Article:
My preparation for DEIJ (unknowingly) began for me around the age of 8 when my younger brother Tre was born. Tre was born with cerebral palsy and autism, and I spent many years observing and supporting my mother in finding equitable ways to give Tre the quality of life and learning that he deserved. I saw how my hometown’s school system, health care providers, and government liaisons alike often treated my brother and family differently because we were African American and low income. I lived through that struggle for equitable treatment and support on behalf of my brother, and it lit a fire in me from a young age to be more attuned to the needs of folks who are marginalized.

    Outside of my upbringing, my tenure at Howard University and the University of Pennsylvania also provided ample opportunities for learning and practice that addressed marginalization and inequity on theoretical and practical levels. I have been blessed to be able to work in educational settings within communities in Washington, DC, Philadelphia, PA, Newark, NJ, Cape Town, South Africa, and Indianapolis, Indiana designing solutions with students and families that address diversity, equity, and inclusion. As such, I am excited to bring these experiences to the beautiful city of Cleveland and dynamic Hawken community.

    Given that this is a relatively new position at the Upper School, what do you see as your greatest challenge(s)?
    In this new position, I love that there are so many spaces where the DEIJ office can provide support and partnership. As such, the greatest challenge (which is a positive one!) will be learning how to properly time based on the most poignant interests and needs of the Upper School community.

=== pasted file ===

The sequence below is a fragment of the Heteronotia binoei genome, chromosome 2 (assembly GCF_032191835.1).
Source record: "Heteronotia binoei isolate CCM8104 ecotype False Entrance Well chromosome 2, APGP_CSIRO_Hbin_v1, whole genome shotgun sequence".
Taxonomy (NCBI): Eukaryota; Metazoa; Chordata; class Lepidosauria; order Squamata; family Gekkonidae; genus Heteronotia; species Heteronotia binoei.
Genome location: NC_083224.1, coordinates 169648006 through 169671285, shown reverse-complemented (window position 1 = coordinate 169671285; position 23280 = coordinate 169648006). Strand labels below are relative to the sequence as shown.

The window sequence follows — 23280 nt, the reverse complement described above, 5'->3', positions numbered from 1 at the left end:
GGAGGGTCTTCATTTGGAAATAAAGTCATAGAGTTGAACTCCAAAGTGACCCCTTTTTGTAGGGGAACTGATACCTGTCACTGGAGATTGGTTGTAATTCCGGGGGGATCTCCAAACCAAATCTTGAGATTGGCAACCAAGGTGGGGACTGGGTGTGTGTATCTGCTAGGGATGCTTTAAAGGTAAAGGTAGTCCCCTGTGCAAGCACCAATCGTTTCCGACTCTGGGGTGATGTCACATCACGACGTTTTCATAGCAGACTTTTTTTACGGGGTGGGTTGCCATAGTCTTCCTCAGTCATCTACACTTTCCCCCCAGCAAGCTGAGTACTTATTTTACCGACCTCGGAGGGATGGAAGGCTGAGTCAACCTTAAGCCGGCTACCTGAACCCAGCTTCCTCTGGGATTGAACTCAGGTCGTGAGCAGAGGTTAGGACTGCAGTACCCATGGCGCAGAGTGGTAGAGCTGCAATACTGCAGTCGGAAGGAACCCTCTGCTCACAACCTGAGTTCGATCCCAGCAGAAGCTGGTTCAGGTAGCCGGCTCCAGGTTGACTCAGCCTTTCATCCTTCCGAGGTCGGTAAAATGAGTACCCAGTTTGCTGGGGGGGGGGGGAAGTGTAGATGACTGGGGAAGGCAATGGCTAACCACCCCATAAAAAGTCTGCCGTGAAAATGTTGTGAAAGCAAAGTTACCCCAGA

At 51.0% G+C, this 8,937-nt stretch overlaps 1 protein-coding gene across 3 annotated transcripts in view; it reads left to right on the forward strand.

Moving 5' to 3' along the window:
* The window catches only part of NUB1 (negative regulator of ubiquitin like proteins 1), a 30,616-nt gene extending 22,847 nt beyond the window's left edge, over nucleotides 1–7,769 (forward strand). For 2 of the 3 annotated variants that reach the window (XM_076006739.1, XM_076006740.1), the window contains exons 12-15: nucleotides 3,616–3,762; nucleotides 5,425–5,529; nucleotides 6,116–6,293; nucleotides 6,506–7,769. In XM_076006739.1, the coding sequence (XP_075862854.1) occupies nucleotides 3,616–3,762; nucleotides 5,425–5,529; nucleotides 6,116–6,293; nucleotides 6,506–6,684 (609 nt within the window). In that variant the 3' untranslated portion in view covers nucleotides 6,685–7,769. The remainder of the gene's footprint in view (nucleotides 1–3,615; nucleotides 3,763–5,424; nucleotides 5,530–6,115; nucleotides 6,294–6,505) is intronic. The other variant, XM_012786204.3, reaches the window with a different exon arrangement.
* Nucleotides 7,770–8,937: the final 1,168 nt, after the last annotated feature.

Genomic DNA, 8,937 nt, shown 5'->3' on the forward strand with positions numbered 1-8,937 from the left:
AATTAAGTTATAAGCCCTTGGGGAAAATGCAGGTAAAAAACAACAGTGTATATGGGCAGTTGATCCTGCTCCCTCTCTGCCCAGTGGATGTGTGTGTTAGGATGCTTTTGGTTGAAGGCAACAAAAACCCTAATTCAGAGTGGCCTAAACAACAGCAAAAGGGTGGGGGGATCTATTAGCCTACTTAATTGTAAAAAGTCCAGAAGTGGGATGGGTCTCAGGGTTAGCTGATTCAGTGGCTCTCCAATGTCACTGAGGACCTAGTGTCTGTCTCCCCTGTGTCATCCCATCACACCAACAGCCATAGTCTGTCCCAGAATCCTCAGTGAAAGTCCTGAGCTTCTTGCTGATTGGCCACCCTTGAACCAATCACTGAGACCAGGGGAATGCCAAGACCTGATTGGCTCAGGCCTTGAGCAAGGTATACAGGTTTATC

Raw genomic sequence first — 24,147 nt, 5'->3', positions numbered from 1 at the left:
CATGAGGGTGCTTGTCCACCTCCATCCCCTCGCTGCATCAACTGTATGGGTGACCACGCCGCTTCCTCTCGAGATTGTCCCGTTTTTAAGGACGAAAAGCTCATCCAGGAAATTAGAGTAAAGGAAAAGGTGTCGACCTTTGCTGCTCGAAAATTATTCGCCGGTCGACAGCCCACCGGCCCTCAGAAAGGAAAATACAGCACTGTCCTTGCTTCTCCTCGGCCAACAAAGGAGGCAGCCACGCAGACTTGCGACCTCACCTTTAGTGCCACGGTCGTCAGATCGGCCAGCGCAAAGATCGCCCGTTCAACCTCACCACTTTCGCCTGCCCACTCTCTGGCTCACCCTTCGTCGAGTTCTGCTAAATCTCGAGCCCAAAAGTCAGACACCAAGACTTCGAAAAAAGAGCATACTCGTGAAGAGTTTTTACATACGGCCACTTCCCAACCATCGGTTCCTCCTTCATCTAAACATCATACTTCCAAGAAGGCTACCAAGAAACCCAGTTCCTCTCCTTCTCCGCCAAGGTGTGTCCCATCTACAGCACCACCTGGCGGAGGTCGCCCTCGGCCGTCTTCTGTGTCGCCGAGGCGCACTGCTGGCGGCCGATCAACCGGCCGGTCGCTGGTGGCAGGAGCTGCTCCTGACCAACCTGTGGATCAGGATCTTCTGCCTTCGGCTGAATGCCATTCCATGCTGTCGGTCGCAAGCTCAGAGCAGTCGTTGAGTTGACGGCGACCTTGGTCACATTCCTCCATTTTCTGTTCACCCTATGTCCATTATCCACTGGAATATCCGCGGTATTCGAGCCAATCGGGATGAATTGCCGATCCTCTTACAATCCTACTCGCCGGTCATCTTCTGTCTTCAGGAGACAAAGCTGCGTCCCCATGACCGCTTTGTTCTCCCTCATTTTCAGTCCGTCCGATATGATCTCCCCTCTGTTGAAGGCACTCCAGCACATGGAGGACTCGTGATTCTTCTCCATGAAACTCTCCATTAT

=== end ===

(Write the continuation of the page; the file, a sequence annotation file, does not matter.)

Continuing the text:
What aspects of your job excite you the most?
    I am most excited for the opportunity to work with students and support them for making their visions for a more equitable and inclusive school community a reality.
    What drew you to the Hawken community and to this position?
    I was immediately drawn to Hawken due to this community’s open and forward commitment to diversity, equity, inclusion, and justice. DEIJ is embedded in the ethos of Fair Play, and members of Hawken’s leadership team are fully committed to the work.  

    Who inspires you and why?
    The individual who inspires me the most is my mother. She is driven, loving, supportive, and doesn’t take no for an answer when it comes to helping those she loves most. I strive to be as dependable as she is for all those I encounter.
    What do you like to do in your free time? What are you eager to explore in the Cleveland area?
    I am a reader and love to take time to delve into good books (currently I am reading a beautiful novel by Isabel Allende). Reading relaxes me and allows my mind to creatively flow. I am also an avid foodie and music lover; so if there’s a space with good food and good music, I’m in!
    What are 3 character traits that your friends would use to describe you?